a century of U.S. federal communications regulation

On this day, a century ago, the U.S. Congress established federal communication regulation under the Mann-Elkins Act.  The Mann-Elkins Act, enacted on June 18, 1910, extended the authority of the Interstate Commerce Commission to interstate communications.  Central principles of communications common carrier regulation thus have roots in the Interstate Commerce Commission’s regulation of railroads.

The communications industry has grown to offer mind-boggling marvels.  Anyone with Internet access has access to a huge repository of knowledge and human creations, a word press that does color photographs and video at no extra charge, and worldwide text, photo, and video distribution.  You can carry around a small device that allows you to communicate by voice or video with billions of persons around the world.  It can store all the music you could ever hear, and many movies, too.  It knows your location, offers you any map you want, and tells you local information that interests you. What’s truly unbelievable is now real.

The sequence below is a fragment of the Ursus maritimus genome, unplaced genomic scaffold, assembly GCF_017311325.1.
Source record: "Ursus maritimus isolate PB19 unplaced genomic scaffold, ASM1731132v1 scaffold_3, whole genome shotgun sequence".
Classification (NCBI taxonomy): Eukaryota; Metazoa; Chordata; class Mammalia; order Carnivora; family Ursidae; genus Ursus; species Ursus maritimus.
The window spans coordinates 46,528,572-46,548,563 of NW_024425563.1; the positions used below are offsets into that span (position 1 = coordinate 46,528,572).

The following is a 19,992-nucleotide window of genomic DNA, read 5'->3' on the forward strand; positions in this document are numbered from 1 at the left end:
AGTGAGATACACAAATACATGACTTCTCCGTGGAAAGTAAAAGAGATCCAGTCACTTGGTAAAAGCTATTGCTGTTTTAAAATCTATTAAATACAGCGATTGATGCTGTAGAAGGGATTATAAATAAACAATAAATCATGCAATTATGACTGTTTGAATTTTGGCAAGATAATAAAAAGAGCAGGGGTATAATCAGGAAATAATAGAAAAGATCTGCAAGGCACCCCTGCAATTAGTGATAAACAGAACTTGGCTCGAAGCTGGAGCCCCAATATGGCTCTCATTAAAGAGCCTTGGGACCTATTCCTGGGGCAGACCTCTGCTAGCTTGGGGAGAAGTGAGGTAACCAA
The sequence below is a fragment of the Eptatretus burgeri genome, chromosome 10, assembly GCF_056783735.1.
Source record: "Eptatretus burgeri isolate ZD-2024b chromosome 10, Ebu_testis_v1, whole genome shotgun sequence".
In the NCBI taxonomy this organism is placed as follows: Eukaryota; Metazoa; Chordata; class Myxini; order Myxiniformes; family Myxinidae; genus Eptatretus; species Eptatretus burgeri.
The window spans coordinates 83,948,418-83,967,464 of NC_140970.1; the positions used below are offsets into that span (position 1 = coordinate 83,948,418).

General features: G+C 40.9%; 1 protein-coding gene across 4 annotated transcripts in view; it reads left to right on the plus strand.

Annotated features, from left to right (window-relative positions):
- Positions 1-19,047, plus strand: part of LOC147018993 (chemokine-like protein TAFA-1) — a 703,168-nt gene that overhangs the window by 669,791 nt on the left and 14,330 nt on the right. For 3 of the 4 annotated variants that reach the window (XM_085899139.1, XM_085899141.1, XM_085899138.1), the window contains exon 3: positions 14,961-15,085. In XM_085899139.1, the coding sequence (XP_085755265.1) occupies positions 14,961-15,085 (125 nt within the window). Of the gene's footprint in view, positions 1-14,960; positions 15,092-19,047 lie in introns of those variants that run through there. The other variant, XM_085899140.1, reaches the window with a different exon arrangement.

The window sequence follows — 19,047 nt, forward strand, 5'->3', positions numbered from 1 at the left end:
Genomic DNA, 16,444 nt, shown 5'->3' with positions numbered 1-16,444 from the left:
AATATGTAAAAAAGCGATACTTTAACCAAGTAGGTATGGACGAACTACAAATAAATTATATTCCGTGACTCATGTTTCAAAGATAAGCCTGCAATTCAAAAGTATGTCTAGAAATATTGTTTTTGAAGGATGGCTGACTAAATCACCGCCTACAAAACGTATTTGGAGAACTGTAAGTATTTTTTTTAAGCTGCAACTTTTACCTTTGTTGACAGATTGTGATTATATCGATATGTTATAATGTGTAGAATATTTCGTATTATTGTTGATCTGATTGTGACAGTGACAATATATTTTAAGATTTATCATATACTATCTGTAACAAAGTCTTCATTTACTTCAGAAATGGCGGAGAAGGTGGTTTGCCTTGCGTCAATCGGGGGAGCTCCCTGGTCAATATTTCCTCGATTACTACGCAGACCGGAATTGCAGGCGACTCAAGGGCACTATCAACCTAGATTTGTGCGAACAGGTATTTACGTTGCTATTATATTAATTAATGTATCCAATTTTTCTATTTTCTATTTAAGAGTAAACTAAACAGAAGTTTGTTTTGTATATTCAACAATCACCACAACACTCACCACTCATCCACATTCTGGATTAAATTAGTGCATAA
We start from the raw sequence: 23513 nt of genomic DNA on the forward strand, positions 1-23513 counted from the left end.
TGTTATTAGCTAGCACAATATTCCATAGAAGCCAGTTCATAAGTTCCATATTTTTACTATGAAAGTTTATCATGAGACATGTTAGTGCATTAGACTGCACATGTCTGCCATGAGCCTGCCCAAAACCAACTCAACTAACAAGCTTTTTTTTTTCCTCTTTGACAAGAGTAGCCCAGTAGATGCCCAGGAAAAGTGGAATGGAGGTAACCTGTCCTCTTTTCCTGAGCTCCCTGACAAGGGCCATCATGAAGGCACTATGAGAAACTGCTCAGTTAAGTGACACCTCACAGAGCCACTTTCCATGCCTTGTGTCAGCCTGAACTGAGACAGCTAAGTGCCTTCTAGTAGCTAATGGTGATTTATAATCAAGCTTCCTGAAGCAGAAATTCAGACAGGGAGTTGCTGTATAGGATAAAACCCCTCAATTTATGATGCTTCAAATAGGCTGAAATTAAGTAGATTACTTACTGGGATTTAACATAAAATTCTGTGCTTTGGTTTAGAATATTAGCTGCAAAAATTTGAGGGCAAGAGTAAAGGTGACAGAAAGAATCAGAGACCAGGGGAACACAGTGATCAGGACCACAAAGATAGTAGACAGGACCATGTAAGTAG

However you look at it, a century of communications industry regulation and communications industry development has produced results worth celebrating.  Celebrate a century of federal communications regulation by studying data on telephone companies that the Interstate Commerce Commission collected in 1917. Even better, celebrate a century of federal communications regulation by being grateful for dedicated, hard-working, and public-spirited federal communications regulators.

Note: The text of the Mann-Elkins Act, 36 Stat 539 (1910), is available online in this fine collection of early U.S. Statutes at Large.  The Mann-Elkins Act is in volume 36, Part 1, text page 539 (pdf file page 568).

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